Introduction To Log Files
The purpose of this guide is to give an introduction to log files for SEO analysis. After reading this guide you’ll know what log files are, what they contain, and what they look like.
When we talk about analysing web server logs, we’re talking about the access logs. Web servers produce other log files, such as error logs, but for SEO analysis we need the access log. The access log records all access to a web site.
Typically there will be one line per request, and this will include some or all of the following:
- Time the request was made
- URL requested
- User agent supplied when making the request
- Response Code
- Size of response
- IP address of client making the request
- Time taken to serve the request
- Referrer, the page that provided the link to make this request
Having an accurate record of all requests a web server had received is incredibly useful, allowing for some powerful analysis. Logs file analysis has some distinct advantages over crawls:
- You can view exactly which URLs have been requested by the search engines. A crawl is a simulation, where as log files can show you exactly what has been crawled.
- Issues are quantified. If you find several 404’s on your site during a crawl, it’s hard to tell which ones are the most important. By analysing the log files you’ll be able to see how often they’ve occurred, which will help you to prioritise fixing them.
- See orphaned URLs. If a URL is not linked to internally, it won’t be found by crawling the site. URLs that are linked to only externally (or historically) will be reported in logs.
- View changes over time. A crawl is a snapshot of now, Log Files provide historical information of every event.
- See what users actually experienced, rather than how a crawler saw your site.
Web servers record every access, so on a busy site the logs can soon become very large. Rather than losing data, log files are typically rotated, or archived. This may be triggered on the size of the log file, say every time it hits 10MB, or at fixed time intervals (daily, monthly etc). Given there is so much repetition in a log file (same urls, response codes over and over), they compress down really well.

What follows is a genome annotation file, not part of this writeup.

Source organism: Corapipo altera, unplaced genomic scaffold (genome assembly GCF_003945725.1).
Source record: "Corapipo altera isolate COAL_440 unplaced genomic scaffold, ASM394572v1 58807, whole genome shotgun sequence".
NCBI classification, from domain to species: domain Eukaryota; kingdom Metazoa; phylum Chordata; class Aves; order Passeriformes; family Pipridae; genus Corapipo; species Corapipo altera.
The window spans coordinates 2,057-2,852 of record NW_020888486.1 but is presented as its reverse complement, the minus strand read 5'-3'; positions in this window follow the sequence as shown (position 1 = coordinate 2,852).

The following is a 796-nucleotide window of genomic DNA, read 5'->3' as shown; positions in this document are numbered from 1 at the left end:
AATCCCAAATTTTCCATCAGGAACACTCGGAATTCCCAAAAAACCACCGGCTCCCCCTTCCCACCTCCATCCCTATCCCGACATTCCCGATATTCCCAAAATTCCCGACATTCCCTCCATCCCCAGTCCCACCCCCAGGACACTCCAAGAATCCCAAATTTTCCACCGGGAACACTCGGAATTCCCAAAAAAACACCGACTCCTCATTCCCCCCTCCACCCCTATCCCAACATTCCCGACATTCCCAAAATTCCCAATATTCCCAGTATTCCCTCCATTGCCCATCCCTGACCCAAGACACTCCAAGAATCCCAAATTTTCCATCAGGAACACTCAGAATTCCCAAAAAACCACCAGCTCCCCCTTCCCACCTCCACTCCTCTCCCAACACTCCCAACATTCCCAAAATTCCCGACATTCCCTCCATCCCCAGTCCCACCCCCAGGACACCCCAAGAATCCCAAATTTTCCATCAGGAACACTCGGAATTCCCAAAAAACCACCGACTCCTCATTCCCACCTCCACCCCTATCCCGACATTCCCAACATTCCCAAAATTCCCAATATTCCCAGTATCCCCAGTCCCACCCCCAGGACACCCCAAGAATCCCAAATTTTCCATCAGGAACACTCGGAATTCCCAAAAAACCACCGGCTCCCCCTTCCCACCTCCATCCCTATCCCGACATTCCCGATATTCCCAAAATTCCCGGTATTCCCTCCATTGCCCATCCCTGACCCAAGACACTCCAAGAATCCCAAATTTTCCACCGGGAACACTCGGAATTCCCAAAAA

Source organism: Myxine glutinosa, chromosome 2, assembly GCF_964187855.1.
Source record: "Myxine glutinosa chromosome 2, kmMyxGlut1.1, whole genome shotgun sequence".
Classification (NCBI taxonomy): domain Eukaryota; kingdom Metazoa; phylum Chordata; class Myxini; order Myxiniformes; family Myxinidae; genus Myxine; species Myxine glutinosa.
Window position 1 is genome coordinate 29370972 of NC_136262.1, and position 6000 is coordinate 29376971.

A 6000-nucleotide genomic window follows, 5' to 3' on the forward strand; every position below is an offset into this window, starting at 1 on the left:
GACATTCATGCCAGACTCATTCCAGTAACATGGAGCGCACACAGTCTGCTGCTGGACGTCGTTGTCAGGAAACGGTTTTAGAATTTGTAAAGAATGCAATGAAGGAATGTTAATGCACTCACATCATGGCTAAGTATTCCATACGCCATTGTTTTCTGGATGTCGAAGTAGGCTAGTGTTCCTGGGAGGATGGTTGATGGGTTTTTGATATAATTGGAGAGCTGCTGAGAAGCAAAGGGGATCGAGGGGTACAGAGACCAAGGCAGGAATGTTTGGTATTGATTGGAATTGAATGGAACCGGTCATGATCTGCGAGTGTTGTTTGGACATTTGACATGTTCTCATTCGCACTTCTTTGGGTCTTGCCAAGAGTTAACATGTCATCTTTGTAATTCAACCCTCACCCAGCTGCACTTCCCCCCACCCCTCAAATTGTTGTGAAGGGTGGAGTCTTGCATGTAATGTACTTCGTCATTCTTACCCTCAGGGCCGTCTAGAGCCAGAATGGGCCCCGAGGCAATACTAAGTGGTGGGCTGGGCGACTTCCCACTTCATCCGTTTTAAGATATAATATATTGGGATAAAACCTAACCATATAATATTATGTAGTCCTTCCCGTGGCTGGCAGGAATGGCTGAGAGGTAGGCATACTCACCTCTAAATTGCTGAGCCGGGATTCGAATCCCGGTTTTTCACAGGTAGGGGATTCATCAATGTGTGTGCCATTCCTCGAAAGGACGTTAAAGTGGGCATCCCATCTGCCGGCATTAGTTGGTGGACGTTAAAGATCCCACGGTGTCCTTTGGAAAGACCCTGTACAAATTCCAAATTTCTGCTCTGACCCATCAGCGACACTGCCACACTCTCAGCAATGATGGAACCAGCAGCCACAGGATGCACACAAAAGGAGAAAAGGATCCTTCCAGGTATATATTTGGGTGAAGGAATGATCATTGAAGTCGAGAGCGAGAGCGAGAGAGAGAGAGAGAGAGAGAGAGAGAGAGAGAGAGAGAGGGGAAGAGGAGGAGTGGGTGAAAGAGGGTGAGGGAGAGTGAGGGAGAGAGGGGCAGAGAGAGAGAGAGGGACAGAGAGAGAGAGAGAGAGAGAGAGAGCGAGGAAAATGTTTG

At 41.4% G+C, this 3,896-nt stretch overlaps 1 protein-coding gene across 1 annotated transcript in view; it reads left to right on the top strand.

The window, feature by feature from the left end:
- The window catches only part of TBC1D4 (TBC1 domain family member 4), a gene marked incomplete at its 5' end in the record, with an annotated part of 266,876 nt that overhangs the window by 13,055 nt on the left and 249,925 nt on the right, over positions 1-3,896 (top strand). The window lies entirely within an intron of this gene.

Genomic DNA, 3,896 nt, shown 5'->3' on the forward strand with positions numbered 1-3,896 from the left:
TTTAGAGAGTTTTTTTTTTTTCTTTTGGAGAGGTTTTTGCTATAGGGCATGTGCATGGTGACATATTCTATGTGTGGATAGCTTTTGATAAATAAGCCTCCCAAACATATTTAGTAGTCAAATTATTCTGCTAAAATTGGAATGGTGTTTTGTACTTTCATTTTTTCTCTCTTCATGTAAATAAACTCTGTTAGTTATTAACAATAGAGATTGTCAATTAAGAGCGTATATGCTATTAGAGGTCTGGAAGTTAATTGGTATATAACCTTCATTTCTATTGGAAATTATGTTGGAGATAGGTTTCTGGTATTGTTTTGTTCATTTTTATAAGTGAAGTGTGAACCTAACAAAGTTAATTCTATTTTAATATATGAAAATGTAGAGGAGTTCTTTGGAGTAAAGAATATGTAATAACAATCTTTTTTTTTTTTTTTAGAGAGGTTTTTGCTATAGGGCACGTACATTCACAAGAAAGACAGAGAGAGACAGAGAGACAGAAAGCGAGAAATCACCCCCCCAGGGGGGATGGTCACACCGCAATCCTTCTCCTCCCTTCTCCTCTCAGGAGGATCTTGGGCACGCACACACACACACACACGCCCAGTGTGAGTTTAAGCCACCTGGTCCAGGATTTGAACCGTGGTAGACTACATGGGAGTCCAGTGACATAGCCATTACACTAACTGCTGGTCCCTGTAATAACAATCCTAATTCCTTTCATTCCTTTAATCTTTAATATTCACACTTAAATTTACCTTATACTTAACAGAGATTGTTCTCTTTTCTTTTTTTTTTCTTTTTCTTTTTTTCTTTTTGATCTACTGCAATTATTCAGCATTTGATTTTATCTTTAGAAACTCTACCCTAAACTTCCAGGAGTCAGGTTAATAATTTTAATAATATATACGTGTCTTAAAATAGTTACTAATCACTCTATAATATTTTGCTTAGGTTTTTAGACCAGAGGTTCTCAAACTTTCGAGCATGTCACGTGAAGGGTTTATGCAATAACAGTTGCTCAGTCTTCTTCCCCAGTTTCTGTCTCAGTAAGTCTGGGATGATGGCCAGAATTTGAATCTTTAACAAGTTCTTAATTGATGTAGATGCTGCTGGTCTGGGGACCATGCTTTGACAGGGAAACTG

The Log File Analyser supports two log file formats; Apache, produced by Apache and Nginx web servers, and W3C, produced by Microsoft IIS. This represents about 95% of the web server market today. So it’s highly likely, if you have the original web server log files, you’ll be able to import them into the Log File Analyser. Both these log formats are just plain text, so if you’ve have a log file, it’s very easy check it’s actually an access log.
Here’s an example line from an Apache log file:
127.0.0.1 - - [01/Jan/2016:12:00:00 +0000] "GET http://www.example.com/about/ HTTP/1.1" 200 512 "http://www.example.com/" "Mozilla/5.0 (Macintosh; Intel Mac OS X 10_10_5) AppleWebKit/537.36 (KHTML, like Gecko) Chrome/51.0.2704.103 Safari/537.36"
Reading from left to right we can see:
- 127.0.0.1 made the HTTP request
- The request was on Jan 1st 2016 at 12pm
- The URL requested was http://www.example.com/about/
- The response code was 200
- The size of the response was 500 bytes
- The previous (refering) URL was http://www.example.com/
- The User Agent was Chrome on Mac OS X
If you’d like to learn more, check out An SEOs Guide To Apache Log Files.
Here’s the same request in W3C format:
#Software: Microsoft Internet Information Services 6.0
#Date: 2002-05-24 20:18:01
#Fields: date time c-ip cs-username cs-method cs-uri-stem cs-uri-query sc-status sc-bytes cs(User-Agent) cs(Referrer)
2016-01-01 12:00:00 127.0.0.1 - GET /about/ - 200 512 Mozilla/5.0+(Macintosh;+Intel+Mac+OS+X+10_10_5)+AppleWebKit/537.36+(KHTML,+like+Gecko)+Chrome/51.0.2704.103+Safari/537.36 http://www.example.com/
Here the the file starts with some meta data detailing what fields will be present on each line and in what order. The line containing the actual record of the request contains the same information as the Apache line, but is composed of different data types. For example, the time of the access is recorded as two separate fields, rather than as one.
If you’d like to learn more, check out An SEOs Guide To W3C Log Files.
Amazon Elastic Load Balancing
Here’s the same request from an ELB log:
2017-01-01T09:00:00.00 my-elb 126.96.36.199:2817 10.0.0.1:80 0.000500 0.000500 0.000057 200 200 0 29 "GET https://www.example.com:443/contact.html HTTP/1.1" "Mozilla/5.0 (compatible; Googlebot/2.1; +http://www.google.com/bot.html)" DHE-RSA-AES128-SHA TLSv1.2
If you’d like to learn more, check out An SEOs Guide To Amazon Elastic Load Balancing Log Files .
Hopefully this has given you a an idea of what information can be found in log files, what they look like, what what kind of analysis you can do with the Log File Analyser.
If you need further inspriation on analysing log files, have a read of our 22 Ways To Analyse Logs Using The Log File Analyser guide.